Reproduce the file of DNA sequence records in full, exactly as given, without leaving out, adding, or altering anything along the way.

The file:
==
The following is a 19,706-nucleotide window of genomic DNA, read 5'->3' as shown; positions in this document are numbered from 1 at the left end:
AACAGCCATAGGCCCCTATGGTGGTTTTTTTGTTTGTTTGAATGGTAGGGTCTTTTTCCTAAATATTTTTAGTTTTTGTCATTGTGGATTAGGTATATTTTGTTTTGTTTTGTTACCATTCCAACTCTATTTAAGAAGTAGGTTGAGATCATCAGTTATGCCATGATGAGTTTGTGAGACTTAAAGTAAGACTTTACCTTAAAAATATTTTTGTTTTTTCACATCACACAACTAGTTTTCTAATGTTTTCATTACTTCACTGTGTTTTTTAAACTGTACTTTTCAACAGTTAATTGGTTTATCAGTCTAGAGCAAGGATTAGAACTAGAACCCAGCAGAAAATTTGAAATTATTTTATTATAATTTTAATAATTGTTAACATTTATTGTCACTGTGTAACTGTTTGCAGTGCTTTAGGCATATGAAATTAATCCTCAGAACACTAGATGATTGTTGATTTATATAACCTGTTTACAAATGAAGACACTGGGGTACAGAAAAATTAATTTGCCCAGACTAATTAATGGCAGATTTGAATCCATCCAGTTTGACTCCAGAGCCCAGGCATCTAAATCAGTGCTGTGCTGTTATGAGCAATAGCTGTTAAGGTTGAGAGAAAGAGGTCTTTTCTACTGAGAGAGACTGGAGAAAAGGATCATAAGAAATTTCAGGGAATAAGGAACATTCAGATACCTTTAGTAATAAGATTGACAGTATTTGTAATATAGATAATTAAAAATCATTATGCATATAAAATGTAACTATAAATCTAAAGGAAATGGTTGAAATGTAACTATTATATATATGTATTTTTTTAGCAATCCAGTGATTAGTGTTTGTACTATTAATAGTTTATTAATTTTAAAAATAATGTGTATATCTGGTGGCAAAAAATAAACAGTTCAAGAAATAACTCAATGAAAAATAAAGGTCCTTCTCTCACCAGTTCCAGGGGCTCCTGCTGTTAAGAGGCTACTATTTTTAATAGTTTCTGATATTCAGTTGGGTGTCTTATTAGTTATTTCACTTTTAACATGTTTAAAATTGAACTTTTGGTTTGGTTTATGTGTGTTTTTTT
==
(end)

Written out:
The following is a 19,706-nucleotide window of genomic DNA, read 5'->3' as shown; positions in this document are numbered from 1 at the left end:
AACAGCCATAGGCCCCTATGGTGGTTTTTTTGTTTGTTTGAATGGTAGGGTCTTTTTCCTAAATATTTTTAGTTTTTGTCATTGTGGATTAGGTATATTTTGTTTTGTTTTGTTACCATTCCAACTCTATTTAAGAAGTAGGTTGAGATCATCAGTTATGCCATGATGAGTTTGTGAGACTTAAAGTAAGACTTTACCTTAAAAATATTTTTGTTTTTTCACATCACACAACTAGTTTTCTAATGTTTTCATTACTTCACTGTGTTTTTTAAACTGTACTTTTCAACAGTTAATTGGTTTATCAGTCTAGAGCAAGGATTAGAACTAGAACCCAGCAGAAAATTTGAAATTATTTTATTATAATTTTAATAATTGTTAACATTTATTGTCACTGTGTAACTGTTTGCAGTGCTTTAGGCATATGAAATTAATCCTCAGAACACTAGATGATTGTTGATTTATATAACCTGTTTACAAATGAAGACACTGGGGTACAGAAAAATTAATTTGCCCAGACTAATTAATGGCAGATTTGAATCCATCCAGTTTGACTCCAGAGCCCAGGCATCTAAATCAGTGCTGTGCTGTTATGAGCAATAGCTGTTAAGGTTGAGAGAAAGAGGTCTTTTCTACTGAGAGAGACTGGAGAAAAGGATCATAAGAAATTTCAGGGAATAAGGAACATTCAGATACCTTTAGTAATAAGATTGACAGTATTTGTAATATAGATAATTAAAAATCATTATGCATATAAAATGTAACTATAAATCTAAAGGAAATGGTTGAAATGTAACTATTATATATATGTATTTTTTTAGCAATCCAGTGATTAGTGTTTGTACTATTAATAGTTTATTAATTTTAAAAATAATGTGTATATCTGGTGGCAAAAAATAAACAGTTCAAGAAATAACTCAATGAAAAATAAAGGTCCTTCTCTCACCAGTTCCAGGGGCTCCTGCTGTTAAGAGGCTACTATTTTTAATAGTTTCTGATATTCAGTTGGGTGTCTTATTAGTTATTTCACTTTTAACATGTTTAAAATTGAACTTTTGGTTTGGTTTATGTGTGTTTTTTT